An Interview with Tom King

In this interview, conducted in May 2011, at the 2011 edition of The Archaeology Channel International Film and Video Festival, Dr. Tom King answers questions about the ongoing search for aviatrix Amelia Earhart, who disappeared on July 2, 1937, in the vast Pacific Ocean in her attempt to fly around the world.  July 2nd, 2012, the 75th anniversary of Earhart’s disappearance, is the date when a new expedition sailed from Honolulu to search for Earhart’s airplane in the deep waters off the small island of Nikumaroro.  While Tom King was here as Keynote Speaker for TAC Festival 2011, ALI’s Rick Pettigrew collared him and asked him a few questions on camera about the Earhart Project.  This was before the 2012 expedition was organized, but he already had a handle on most of the results of his archaeological excavations on the island.  As you’ll see, whatever the results of the 2012 expedition, the archaeological data make a very strong case.

The Interview:

Play with Windows Media Player: 300k or 700k

About Tom King:

 

tomking Dr. Tom King (Ph.D., Anthropology, U.C. Riverside) is Senior Archaeologist with The Historic Group for Historic Aircraft Recovery (TIGHAR), particularly involved in research focusing on the 1937 disappearance of aviation pioneer Amelia Earhart (See www.tighar.org/Projects/Earhart/AEdescr.html).  His co-authored book, Amelia Earhart's Shoes (Altamira Press) recounts TIGHAR's adventures in pursuit of Earhart through 2004; since publication of Shoes, King has directed two more field sessions (in 2007 and 2010) at the Seven Site on Nikumaroro, the island in the Republic of Kiribati where TIGHAR hypothesizes that Earhart died.  Based on historical data and archaeological findings, King's 2009 Novel, Thirteen Bones (Dog Ear Publications), imagines the documented 1940 discovery of human remains that very likely were Earhart's on Nikumaroro, from the point of view of the Pacific islanders who found them.  TIGHAR's work on Nikumaroro is the subject of a Discovery Channel special, "Finding Amelia," which aired on December 11, 2010.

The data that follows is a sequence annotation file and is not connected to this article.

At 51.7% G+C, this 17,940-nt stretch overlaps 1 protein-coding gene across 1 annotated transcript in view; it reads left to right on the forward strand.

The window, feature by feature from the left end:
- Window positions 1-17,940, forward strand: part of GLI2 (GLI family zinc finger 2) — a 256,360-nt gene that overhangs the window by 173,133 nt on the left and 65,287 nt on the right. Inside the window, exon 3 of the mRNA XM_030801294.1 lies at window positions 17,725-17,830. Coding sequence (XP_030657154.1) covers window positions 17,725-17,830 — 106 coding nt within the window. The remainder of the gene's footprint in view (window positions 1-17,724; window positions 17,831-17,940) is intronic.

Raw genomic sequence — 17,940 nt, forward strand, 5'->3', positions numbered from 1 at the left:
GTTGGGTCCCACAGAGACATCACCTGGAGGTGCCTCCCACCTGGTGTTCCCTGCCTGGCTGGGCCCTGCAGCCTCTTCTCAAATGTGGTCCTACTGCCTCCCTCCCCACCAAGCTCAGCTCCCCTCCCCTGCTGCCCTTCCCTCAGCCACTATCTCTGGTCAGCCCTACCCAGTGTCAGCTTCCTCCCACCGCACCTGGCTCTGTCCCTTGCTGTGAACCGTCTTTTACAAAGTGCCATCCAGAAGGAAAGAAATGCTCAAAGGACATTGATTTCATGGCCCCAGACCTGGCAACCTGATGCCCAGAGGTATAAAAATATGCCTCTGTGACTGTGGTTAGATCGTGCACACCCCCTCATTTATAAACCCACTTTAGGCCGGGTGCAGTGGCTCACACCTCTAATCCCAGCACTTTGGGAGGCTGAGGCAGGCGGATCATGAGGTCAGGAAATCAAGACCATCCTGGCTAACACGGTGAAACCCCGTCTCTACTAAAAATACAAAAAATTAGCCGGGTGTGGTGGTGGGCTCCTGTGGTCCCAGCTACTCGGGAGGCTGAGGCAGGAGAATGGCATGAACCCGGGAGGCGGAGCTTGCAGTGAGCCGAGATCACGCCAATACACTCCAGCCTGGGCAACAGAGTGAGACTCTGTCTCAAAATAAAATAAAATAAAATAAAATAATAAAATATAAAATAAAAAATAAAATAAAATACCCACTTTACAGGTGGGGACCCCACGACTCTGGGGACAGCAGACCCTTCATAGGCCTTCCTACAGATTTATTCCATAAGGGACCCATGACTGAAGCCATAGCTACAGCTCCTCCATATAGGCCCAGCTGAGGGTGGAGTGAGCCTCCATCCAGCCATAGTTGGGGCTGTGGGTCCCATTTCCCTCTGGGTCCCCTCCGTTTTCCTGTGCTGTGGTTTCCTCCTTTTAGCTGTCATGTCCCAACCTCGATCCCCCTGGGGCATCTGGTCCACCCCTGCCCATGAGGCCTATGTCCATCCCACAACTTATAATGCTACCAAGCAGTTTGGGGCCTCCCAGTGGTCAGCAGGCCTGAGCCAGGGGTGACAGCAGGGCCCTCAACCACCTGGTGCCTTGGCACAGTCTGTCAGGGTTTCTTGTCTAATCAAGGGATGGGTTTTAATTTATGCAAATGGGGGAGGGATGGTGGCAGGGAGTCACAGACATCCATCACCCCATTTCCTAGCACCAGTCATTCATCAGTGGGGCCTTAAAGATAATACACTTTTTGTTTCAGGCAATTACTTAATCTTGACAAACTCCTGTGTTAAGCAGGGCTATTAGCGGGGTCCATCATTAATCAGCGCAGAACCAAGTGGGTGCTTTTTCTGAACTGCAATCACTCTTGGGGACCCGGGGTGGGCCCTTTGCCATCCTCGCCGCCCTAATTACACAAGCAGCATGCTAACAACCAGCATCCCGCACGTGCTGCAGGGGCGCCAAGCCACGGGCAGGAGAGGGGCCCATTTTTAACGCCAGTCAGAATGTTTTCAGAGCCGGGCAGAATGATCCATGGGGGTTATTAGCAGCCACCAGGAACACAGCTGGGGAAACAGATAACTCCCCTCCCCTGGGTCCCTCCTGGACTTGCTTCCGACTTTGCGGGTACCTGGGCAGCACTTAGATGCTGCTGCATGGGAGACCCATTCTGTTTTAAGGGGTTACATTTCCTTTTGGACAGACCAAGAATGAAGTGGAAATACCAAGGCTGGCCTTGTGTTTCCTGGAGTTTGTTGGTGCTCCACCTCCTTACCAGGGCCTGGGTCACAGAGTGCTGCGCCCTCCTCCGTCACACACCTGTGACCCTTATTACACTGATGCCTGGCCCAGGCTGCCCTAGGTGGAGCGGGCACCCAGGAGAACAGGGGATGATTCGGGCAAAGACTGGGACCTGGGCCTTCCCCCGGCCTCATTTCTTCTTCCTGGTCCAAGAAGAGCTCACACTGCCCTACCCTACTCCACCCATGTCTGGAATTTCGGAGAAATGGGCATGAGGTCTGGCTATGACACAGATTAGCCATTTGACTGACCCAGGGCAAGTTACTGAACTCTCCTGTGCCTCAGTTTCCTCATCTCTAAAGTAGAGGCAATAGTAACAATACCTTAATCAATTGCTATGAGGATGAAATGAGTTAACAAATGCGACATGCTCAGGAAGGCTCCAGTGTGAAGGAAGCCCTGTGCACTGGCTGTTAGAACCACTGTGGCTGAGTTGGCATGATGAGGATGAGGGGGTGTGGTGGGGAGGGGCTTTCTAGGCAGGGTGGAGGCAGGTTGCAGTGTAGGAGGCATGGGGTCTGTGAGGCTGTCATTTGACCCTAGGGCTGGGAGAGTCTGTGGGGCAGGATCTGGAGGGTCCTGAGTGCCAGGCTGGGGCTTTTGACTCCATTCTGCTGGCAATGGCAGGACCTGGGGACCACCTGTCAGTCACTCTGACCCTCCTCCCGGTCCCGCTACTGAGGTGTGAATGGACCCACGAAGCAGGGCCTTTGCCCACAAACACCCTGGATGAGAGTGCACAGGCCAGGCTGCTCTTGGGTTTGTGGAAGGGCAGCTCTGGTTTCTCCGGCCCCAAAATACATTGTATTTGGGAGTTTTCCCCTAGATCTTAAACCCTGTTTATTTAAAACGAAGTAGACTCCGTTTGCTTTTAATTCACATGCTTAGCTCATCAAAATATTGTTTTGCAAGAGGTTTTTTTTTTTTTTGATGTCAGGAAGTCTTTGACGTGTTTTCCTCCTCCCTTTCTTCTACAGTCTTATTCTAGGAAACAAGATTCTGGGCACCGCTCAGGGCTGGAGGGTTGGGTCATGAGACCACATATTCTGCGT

King's 50-year career includes the conduct of archaeological research in California and the Micronesian islands, management of academy-based and private cultural resource consulting organizations, helping establish government historic preservation systems in the freely associated states of Micronesia, oversight of U.S. government project review for the federal government's Advisory Council on Historic Preservation, service as a litigant and expert witness in heritage- related lawsuits, and extensive work as a consultant and educator on heritage-related topics.  He is best known for his work with indigenous groups and local communities, using U.S. historic preservation laws to insist that their cultural places and concerns be considered in planning projects that threaten them.  

King is the author of eight books on archaeology and heritage/cultural resource management through Left Coast Press (www.lcoastpress.com) and Altamira Press (www.altamirapress.com) as well as many journal articles, popular articles, and internet offerings on heritage topics.  His most recent nonfiction book, Our Unprotected Heritage (Left Coast Press) is a critique of contemporary cultural resource management and environmental impact assessment, with recommendations for improvement.  He publishes a blog on cultural resource management at http://crmplus.blogspot.com/, and another on the Earhart search at http://ameliaearhartarchaeology.blogspot.com/.

Amelia Earhart (Wikipedia)

Amelia Earhart Archaeology (Tom King blog)

Amelia Earhart: The Official Website

The Latest in the Search for Amelia: Interview with Ric Gillespie and Tom King (The Archaeology Channel)

The International Group for Historic Aircraft Recovery (TIGHAR)

The Search for Amelia Earhart: Interview with Tom King  (The Archaeology Channel)

Tom King’s CRM Plus (blog)